Innovation and Seth Godin’s “Linchpin”

var gaJsHost = (("https:" == document.location.protocol) ? "https://ssl." : "http://www.");
document.write(unescape("%3Cscript src='" + gaJsHost + "' type='text/javascript'%3E%3C/script%3E"));

try {
var pageTracker = _gat._getTracker("UA-857684-6");
} catch(err) {}

I am about halfway through Seth Godin's new book Linchpin. Seth does a very interesting analysis of the way education has developed to support the Taylor notion of a factory and it's later derivatives of the service workplace. The proven way of getting a good grade in school is to conform. Here, I am not talking about just meeting requirements but the style and content of what you do. In other words, school rewards those who conform by giving decent grades.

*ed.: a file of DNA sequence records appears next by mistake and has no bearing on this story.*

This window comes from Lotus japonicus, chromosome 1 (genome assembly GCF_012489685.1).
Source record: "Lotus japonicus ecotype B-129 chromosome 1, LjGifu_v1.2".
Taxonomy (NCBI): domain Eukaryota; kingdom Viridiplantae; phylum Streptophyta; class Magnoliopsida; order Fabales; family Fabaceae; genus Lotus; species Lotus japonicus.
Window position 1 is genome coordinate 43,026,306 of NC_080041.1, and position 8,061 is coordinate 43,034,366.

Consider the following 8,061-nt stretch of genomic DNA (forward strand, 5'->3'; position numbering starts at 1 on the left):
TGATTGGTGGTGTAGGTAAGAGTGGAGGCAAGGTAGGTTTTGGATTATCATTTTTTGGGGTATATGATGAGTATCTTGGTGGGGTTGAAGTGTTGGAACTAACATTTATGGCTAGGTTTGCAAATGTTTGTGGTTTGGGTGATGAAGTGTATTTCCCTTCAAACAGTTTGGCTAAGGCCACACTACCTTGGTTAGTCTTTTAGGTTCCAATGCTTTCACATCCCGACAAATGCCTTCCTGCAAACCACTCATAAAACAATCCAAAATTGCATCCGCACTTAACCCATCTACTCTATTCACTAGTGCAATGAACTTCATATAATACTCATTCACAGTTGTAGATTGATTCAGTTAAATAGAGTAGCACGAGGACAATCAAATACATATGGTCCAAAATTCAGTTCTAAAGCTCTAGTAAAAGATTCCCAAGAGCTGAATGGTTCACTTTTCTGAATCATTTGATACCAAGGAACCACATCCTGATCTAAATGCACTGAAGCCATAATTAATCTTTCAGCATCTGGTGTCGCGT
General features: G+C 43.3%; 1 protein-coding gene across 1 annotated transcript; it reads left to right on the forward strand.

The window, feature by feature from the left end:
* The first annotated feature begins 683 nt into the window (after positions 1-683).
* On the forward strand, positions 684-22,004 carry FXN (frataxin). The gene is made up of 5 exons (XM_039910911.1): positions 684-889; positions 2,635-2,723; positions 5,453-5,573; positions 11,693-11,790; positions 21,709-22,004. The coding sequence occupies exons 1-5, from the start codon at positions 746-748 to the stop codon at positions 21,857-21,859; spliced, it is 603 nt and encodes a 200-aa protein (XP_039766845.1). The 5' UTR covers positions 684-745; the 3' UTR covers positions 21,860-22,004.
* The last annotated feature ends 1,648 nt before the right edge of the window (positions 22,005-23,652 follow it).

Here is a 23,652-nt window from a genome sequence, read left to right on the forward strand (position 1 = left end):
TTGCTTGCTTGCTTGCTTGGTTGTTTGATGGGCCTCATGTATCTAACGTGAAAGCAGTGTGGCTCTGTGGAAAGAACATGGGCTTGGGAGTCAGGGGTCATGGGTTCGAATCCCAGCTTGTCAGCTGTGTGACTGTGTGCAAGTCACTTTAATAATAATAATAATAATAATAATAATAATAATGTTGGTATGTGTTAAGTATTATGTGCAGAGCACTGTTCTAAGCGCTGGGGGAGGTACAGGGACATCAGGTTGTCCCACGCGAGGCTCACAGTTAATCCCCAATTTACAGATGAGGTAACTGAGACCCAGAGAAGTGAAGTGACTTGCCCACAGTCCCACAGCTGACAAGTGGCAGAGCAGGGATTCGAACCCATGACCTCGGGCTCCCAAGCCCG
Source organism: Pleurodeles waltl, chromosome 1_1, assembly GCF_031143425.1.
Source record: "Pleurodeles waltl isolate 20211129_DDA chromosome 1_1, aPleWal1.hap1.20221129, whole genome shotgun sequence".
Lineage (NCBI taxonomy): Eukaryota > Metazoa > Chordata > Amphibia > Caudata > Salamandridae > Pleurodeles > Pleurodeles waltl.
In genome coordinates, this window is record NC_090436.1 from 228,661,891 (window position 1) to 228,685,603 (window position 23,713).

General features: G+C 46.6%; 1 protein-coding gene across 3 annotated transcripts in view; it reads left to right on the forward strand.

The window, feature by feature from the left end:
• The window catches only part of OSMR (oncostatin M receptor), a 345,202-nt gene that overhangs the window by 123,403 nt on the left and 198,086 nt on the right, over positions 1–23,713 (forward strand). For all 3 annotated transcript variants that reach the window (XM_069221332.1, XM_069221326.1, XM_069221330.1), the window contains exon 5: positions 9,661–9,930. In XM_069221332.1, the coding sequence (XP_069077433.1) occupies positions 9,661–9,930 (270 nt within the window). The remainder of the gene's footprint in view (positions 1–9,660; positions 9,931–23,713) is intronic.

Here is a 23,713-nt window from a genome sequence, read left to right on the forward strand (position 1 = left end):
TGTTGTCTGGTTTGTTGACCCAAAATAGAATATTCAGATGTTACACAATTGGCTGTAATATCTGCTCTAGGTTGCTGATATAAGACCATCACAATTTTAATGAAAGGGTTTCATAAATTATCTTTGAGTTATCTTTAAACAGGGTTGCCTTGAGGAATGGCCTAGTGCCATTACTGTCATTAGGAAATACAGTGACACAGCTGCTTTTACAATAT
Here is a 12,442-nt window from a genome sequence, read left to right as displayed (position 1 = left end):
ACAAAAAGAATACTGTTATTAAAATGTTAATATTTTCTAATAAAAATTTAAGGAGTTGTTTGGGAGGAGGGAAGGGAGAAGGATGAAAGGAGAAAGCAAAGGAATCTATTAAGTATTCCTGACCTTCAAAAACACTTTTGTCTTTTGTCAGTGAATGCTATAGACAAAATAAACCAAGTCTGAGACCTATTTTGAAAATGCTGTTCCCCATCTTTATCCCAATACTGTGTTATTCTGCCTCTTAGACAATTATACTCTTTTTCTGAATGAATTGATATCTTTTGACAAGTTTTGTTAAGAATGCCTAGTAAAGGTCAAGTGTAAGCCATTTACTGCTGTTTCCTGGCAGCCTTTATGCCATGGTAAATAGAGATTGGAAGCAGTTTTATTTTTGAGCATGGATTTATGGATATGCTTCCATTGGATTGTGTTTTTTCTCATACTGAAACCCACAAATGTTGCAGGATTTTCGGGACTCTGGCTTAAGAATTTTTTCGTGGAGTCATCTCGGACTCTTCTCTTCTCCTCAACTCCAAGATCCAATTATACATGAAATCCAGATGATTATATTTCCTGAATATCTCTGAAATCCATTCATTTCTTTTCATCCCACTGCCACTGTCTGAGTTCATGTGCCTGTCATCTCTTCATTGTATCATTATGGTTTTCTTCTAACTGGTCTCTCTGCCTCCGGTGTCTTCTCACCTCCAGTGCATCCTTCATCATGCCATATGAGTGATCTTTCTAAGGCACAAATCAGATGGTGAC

Seth argues (brilliantly) that education is geared to feeding the factory force. Every worker is  a replaceable cog and is conditioned to moving widgets around- as required and specified. Since the middle of the last century the US employee's situation was " keep  your head down, do not create trouble you and you would be fine." This is no longer true.

Seth amplifies what Tom Friedman had started talking about the "World is Flat" about 5  years when I started researching into improving innovation outcomes in outsourcing.You really have to do much more than just do your "cog in the wheel" job if someone in India or China or just a machine or software can do your job for much less. You need to help innovate and create value or become a Linchpin-says Godin. In doing so, Seth Godin primes the individuals in organizations to be more receptive to change and innovation that organizational leaders  are desperately trying to push.

Leave a Reply

%d bloggers like this: